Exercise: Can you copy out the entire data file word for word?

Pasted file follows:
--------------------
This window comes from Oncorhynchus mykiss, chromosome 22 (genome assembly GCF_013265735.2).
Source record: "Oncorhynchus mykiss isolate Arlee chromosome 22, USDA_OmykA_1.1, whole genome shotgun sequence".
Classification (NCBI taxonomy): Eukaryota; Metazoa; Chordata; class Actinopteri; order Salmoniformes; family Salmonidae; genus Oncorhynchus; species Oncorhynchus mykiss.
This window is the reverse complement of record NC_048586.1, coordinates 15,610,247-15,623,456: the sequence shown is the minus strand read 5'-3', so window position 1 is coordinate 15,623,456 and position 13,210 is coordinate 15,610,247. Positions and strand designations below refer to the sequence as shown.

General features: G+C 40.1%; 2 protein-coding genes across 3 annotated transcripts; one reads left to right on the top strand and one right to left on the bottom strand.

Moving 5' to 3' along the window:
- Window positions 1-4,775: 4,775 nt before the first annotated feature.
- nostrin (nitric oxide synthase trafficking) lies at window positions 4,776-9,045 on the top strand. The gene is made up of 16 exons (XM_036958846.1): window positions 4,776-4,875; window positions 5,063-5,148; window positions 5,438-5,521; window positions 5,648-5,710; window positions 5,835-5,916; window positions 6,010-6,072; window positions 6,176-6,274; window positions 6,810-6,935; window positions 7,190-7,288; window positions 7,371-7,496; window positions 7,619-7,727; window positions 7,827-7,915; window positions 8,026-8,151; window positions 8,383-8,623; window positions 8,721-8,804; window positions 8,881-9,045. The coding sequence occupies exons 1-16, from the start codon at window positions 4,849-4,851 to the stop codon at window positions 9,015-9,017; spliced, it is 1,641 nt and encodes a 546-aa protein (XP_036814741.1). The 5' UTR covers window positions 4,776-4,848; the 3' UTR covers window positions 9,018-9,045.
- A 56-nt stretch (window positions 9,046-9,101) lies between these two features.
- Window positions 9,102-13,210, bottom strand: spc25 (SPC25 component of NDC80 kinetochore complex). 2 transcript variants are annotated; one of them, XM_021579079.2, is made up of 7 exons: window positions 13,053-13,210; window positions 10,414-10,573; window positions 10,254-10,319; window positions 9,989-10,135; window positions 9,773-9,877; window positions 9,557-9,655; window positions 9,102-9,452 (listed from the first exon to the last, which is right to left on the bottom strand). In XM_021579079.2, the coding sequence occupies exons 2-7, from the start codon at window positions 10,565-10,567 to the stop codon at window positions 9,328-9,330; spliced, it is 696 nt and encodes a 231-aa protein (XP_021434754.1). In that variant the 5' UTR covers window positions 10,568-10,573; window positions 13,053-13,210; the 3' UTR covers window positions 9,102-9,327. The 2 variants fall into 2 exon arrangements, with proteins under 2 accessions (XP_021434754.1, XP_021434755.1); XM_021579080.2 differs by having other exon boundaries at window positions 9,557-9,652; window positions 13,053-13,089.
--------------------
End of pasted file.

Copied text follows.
This window comes from Oncorhynchus mykiss, chromosome 22 (genome assembly GCF_013265735.2).
Source record: "Oncorhynchus mykiss isolate Arlee chromosome 22, USDA_OmykA_1.1, whole genome shotgun sequence".
Classification (NCBI taxonomy): Eukaryota; Metazoa; Chordata; class Actinopteri; order Salmoniformes; family Salmonidae; genus Oncorhynchus; species Oncorhynchus mykiss.
This window is the reverse complement of record NC_048586.1, coordinates 15,610,247-15,623,456: the sequence shown is the minus strand read 5'-3', so window position 1 is coordinate 15,623,456 and position 13,210 is coordinate 15,610,247. Positions and strand designations below refer to the sequence as shown.

General features: G+C 40.1%; 2 protein-coding genes across 3 annotated transcripts; one reads left to right on the top strand and one right to left on the bottom strand.

Moving 5' to 3' along the window:
- Window positions 1-4,775: 4,775 nt before the first annotated feature.
- nostrin (nitric oxide synthase trafficking) lies at window positions 4,776-9,045 on the top strand. The gene is made up of 16 exons (XM_036958846.1): window positions 4,776-4,875; window positions 5,063-5,148; window positions 5,438-5,521; window positions 5,648-5,710; window positions 5,835-5,916; window positions 6,010-6,072; window positions 6,176-6,274; window positions 6,810-6,935; window positions 7,190-7,288; window positions 7,371-7,496; window positions 7,619-7,727; window positions 7,827-7,915; window positions 8,026-8,151; window positions 8,383-8,623; window positions 8,721-8,804; window positions 8,881-9,045. The coding sequence occupies exons 1-16, from the start codon at window positions 4,849-4,851 to the stop codon at window positions 9,015-9,017; spliced, it is 1,641 nt and encodes a 546-aa protein (XP_036814741.1). The 5' UTR covers window positions 4,776-4,848; the 3' UTR covers window positions 9,018-9,045.
- A 56-nt stretch (window positions 9,046-9,101) lies between these two features.
- Window positions 9,102-13,210, bottom strand: spc25 (SPC25 component of NDC80 kinetochore complex). 2 transcript variants are annotated; one of them, XM_021579079.2, is made up of 7 exons: window positions 13,053-13,210; window positions 10,414-10,573; window positions 10,254-10,319; window positions 9,989-10,135; window positions 9,773-9,877; window positions 9,557-9,655; window positions 9,102-9,452 (listed from the first exon to the last, which is right to left on the bottom strand). In XM_021579079.2, the coding sequence occupies exons 2-7, from the start codon at window positions 10,565-10,567 to the stop codon at window positions 9,328-9,330; spliced, it is 696 nt and encodes a 231-aa protein (XP_021434754.1). In that variant the 5' UTR covers window positions 10,568-10,573; window positions 13,053-13,210; the 3' UTR covers window positions 9,102-9,327. The 2 variants fall into 2 exon arrangements, with proteins under 2 accessions (XP_021434754.1, XP_021434755.1); XM_021579080.2 differs by having other exon boundaries at window positions 9,557-9,652; window positions 13,053-13,089.